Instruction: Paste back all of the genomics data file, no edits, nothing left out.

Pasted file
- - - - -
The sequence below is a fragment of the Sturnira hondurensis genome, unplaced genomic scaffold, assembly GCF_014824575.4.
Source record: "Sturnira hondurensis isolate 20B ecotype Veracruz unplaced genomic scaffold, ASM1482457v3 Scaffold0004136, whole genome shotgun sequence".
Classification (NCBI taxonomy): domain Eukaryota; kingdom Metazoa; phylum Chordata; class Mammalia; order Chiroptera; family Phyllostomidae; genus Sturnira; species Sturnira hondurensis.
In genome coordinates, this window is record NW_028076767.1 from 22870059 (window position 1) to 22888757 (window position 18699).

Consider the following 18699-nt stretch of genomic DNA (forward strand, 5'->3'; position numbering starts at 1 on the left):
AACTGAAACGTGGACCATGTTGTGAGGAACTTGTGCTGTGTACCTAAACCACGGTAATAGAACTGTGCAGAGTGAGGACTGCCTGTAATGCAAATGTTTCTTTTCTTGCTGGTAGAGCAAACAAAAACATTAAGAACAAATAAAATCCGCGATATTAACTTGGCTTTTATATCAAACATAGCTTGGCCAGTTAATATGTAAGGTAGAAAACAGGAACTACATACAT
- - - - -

The sequence below is a fragment of the Sturnira hondurensis genome, unplaced genomic scaffold, assembly GCF_014824575.4.
Source record: "Sturnira hondurensis isolate 20B ecotype Veracruz unplaced genomic scaffold, ASM1482457v3 Scaffold0004136, whole genome shotgun sequence".
Classification (NCBI taxonomy): domain Eukaryota; kingdom Metazoa; phylum Chordata; class Mammalia; order Chiroptera; family Phyllostomidae; genus Sturnira; species Sturnira hondurensis.
In genome coordinates, this window is record NW_028076767.1 from 22870059 (window position 1) to 22888757 (window position 18699).

Consider the following 18699-nt stretch of genomic DNA (forward strand, 5'->3'; position numbering starts at 1 on the left):
AACTGAAACGTGGACCATGTTGTGAGGAACTTGTGCTGTGTACCTAAACCACGGTAATAGAACTGTGCAGAGTGAGGACTGCCTGTAATGCAAATGTTTCTTTTCTTGCTGGTAGAGCAAACAAAAACATTAAGAACAAATAAAATCCGCGATATTAACTTGGCTTTTATATCAAACATAGCTTGGCCAGTTAATATGTAAGGTAGAAAACAGGAACTACATACAT